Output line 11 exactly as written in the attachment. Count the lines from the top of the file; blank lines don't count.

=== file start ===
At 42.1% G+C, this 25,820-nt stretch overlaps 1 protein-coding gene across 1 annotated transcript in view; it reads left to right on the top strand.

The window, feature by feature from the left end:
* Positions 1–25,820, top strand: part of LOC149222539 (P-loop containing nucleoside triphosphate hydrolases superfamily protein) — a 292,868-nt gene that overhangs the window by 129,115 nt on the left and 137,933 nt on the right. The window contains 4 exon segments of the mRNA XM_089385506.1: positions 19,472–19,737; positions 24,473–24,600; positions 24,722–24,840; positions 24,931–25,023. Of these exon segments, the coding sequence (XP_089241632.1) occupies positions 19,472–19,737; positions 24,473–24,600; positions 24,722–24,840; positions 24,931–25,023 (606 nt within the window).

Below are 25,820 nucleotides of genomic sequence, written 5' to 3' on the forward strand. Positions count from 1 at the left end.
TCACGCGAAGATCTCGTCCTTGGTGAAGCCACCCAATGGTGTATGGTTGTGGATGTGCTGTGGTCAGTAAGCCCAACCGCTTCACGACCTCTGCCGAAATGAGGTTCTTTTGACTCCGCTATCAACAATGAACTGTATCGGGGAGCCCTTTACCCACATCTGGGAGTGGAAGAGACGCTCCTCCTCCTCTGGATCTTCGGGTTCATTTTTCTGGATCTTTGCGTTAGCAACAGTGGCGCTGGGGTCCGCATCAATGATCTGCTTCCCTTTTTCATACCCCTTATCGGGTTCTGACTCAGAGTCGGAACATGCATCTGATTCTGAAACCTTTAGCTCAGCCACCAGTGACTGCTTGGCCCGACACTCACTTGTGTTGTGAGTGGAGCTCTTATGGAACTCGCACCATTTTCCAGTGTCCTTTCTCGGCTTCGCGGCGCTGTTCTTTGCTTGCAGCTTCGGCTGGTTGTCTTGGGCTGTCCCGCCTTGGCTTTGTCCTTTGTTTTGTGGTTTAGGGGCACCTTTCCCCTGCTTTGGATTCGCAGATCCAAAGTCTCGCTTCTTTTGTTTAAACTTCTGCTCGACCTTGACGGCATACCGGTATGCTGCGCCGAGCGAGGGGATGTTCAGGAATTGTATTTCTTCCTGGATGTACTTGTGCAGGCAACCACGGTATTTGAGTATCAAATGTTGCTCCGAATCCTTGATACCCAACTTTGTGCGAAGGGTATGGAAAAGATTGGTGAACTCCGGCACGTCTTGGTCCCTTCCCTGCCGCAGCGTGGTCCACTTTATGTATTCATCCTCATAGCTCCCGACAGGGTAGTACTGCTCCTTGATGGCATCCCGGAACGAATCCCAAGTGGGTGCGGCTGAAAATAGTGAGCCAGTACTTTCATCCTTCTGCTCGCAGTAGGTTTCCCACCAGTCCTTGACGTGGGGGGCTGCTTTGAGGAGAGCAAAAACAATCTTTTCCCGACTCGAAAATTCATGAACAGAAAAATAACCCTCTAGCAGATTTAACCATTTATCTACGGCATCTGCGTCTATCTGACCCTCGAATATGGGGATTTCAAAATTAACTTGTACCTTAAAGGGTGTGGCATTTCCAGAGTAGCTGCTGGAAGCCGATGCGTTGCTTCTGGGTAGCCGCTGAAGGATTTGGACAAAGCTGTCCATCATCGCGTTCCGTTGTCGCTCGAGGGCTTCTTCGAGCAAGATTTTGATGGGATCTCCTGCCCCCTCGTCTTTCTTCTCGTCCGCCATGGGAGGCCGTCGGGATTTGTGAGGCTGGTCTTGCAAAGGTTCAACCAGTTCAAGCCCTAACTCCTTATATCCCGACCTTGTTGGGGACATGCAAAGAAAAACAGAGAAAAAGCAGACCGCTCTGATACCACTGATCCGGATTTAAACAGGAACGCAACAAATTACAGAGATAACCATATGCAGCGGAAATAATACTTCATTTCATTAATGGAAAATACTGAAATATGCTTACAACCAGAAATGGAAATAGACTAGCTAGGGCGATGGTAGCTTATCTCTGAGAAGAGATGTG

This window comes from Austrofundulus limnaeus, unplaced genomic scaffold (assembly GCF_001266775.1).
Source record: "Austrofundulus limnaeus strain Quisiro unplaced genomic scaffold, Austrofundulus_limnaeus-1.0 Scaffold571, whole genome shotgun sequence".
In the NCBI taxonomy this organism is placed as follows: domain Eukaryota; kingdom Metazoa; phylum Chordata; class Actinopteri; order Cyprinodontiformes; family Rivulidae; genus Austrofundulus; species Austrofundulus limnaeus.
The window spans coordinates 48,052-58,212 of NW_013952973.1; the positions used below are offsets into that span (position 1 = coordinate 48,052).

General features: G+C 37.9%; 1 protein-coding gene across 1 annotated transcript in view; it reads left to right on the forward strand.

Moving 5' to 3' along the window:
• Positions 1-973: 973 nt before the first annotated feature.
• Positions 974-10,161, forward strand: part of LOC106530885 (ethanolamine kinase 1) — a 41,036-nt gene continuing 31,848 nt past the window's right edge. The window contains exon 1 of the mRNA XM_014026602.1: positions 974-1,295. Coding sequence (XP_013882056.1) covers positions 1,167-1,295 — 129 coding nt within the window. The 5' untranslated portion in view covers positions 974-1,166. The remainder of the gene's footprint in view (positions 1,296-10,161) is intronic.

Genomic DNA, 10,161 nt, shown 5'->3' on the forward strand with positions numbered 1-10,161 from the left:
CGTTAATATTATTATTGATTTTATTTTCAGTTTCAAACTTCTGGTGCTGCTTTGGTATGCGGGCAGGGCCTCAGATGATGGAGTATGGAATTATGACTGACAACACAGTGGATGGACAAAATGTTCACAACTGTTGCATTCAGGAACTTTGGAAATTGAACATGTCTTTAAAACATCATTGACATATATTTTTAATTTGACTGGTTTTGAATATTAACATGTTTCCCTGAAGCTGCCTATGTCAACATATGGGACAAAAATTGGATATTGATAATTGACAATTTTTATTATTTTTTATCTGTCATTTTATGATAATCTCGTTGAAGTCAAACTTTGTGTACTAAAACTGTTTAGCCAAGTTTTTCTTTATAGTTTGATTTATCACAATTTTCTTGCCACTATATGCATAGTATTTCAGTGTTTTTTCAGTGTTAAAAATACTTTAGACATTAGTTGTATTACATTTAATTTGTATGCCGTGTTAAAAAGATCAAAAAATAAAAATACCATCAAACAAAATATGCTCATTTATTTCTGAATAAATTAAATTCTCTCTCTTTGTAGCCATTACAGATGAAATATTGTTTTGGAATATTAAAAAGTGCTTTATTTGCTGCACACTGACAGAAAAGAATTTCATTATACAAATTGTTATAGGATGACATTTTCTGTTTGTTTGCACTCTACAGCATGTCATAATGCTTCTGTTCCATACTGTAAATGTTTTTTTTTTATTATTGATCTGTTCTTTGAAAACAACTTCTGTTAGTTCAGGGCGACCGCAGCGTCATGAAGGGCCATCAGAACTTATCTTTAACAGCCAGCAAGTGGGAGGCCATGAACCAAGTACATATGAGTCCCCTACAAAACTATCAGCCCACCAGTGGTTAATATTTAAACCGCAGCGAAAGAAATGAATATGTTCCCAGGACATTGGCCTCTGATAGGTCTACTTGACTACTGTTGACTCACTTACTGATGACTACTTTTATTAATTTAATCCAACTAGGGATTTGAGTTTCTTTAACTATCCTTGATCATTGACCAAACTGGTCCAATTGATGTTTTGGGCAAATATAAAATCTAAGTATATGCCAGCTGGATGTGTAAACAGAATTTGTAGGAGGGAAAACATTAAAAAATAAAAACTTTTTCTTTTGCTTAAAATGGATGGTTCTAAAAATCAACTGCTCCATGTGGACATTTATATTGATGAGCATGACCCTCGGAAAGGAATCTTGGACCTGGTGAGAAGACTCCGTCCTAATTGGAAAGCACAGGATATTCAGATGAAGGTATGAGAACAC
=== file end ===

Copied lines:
Moving 5' to 3' along the window: